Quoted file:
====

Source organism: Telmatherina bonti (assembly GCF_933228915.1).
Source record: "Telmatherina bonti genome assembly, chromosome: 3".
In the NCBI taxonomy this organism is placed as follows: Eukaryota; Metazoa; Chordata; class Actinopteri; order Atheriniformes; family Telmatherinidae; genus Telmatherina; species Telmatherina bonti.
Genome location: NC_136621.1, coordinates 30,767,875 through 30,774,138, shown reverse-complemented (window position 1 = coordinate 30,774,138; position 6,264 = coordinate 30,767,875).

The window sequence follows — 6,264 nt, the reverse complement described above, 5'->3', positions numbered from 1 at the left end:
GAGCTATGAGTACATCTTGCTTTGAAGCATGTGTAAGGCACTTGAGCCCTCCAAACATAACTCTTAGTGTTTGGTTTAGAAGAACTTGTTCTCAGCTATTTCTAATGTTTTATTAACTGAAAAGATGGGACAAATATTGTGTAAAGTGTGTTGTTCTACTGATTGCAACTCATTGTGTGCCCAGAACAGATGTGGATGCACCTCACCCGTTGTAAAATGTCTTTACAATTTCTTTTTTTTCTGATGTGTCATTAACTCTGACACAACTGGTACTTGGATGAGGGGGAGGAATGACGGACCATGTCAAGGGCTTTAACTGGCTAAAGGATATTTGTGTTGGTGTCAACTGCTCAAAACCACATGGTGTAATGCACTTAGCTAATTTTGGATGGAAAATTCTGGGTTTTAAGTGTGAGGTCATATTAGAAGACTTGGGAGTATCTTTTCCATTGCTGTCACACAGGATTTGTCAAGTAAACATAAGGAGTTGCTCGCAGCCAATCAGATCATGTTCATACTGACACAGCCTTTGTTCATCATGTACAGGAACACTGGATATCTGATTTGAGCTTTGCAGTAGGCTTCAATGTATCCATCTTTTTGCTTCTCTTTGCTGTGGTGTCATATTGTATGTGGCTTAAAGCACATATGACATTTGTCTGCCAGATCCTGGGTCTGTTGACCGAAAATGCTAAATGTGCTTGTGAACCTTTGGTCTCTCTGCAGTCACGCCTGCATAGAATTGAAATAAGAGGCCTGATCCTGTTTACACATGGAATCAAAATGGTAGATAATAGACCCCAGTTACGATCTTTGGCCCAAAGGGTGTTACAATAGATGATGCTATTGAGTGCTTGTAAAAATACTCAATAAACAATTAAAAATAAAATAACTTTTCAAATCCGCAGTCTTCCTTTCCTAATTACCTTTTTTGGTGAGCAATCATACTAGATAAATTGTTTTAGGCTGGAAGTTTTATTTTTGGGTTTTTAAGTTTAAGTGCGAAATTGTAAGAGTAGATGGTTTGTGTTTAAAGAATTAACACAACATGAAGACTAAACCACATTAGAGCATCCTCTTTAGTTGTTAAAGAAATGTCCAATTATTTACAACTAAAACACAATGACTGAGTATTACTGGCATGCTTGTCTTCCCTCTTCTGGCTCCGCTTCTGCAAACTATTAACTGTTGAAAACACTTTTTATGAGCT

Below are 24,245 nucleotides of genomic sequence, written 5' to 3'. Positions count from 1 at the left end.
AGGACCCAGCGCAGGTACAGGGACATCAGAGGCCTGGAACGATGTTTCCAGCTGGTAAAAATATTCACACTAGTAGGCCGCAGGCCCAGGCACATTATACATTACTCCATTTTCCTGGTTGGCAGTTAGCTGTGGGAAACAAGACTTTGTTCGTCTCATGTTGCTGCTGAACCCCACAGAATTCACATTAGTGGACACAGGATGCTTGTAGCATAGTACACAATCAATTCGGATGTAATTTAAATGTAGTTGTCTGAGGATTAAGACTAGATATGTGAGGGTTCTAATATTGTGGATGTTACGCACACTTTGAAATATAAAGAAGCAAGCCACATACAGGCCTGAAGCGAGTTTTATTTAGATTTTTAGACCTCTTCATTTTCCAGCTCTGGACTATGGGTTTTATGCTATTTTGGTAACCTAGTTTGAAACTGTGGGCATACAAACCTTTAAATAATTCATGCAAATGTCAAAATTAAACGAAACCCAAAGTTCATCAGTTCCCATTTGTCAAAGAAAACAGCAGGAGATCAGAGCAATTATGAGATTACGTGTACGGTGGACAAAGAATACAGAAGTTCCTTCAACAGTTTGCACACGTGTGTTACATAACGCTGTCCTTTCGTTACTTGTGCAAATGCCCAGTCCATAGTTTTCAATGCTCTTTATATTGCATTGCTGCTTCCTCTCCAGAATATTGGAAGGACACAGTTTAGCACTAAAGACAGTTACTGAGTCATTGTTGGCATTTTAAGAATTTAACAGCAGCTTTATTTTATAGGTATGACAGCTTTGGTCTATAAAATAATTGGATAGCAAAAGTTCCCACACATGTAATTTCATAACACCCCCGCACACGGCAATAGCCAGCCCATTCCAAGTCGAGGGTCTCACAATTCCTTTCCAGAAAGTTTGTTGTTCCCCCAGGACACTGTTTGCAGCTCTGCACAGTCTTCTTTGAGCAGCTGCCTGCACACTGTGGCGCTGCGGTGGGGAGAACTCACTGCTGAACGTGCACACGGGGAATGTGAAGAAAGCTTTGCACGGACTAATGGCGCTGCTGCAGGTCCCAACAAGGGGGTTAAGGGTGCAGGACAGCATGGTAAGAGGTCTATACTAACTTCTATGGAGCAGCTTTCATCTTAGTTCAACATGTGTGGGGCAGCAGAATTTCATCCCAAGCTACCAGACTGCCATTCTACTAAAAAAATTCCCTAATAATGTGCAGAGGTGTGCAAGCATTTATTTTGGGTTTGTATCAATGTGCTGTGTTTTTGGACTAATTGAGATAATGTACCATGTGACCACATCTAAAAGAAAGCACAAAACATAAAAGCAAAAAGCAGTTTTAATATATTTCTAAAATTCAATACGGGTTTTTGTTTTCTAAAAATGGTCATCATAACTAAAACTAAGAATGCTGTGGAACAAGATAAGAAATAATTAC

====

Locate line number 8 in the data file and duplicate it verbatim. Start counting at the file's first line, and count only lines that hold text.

AGGACCCAGCGCAGGTACAGGGACATCAGAGGCCTGGAACGATGTTTCCAGCTGGTAAAAATATTCACACTAGTAGGCCGCAGGCCCAGGCACATTATACATTACTCCATTTTCCTGGTTGGCAGTTAGCTGTGGGAAACAAGACTTTGTTCGTCTCATGTTGCTGCTGAACCCCACAGAATTCACATTAGTGGACACAGGATGCTTGTAGCATAGTACACAATCAATTCGGATGTAATTTAAATGTAGTTGTCTGAGGATTAAGACTAGATATGTGAGGGTTCTAATATTGTGGATGTTACGCACACTTTGAAATATAAAGAAGCAAGCCACATACAGGCCTGAAGCGAGTTTTATTTAGATTTTTAGACCTCTTCATTTTCCAGCTCTGGACTATGGGTTTTATGCTATTTTGGTAACCTAGTTTGAAACTGTGGGCATACAAACCTTTAAATAATTCATGCAAATGTCAAAATTAAACGAAACCCAAAGTTCATCAGTTCCCATTTGTCAAAGAAAACAGCAGGAGATCAGAGCAATTATGAGATTACGTGTACGGTGGACAAAGAATACAGAAGTTCCTTCAACAGTTTGCACACGTGTGTTACATAACGCTGTCCTTTCGTTACTTGTGCAAATGCCCAGTCCATAGTTTTCAATGCTCTTTATATTGCATTGCTGCTTCCTCTCCAGAATATTGGAAGGACACAGTTTAGCACTAAAGACAGTTACTGAGTCATTGTTGGCATTTTAAGAATTTAACAGCAGCTTTATTTTATAGGTATGACAGCTTTGGTCTATAAAATAATTGGATAGCAAAAGTTCCCACACATGTAATTTCATAACACCCCCGCACACGGCAATAGCCAGCCCATTCCAAGTCGAGGGTCTCACAATTCCTTTCCAGAAAGTTTGTTGTTCCCCCAGGACACTGTTTGCAGCTCTGCACAGTCTTCTTTGAGCAGCTGCCTGCACACTGTGGCGCTGCGGTGGGGAGAACTCACTGCTGAACGTGCACACGGGGAATGTGAAGAAAGCTTTGCACGGACTAATGGCGCTGCTGCAGGTCCCAACAAGGGGGTTAAGGGTGCAGGACAGCATGGTAAGAGGTCTATACTAACTTCTATGGAGCAGCTTTCATCTTAGTTCAACATGTGTGGGGCAGCAGAATTTCATCCCAAGCTACCAGACTGCCATTCTACTAAAAAAATTCCCTAATAATGTGCAGAGGTGTGCAAGCATTTATTTTGGGTTTGTATCAATGTGCTGTGTTTTTGGACTAATTGAGATAATGTACCATGTGACCACATCTAAAAGAAAGCACAAAACATAAAAGCAAAAAGCAGTTTTAATATATTTCTAAAATTCAATACGGGTTTTTGTTTTCTAAAAATGGTCATCATAACTAAAACTAAGAATGCTGTGGAACAAGATAAGAAATAATTAC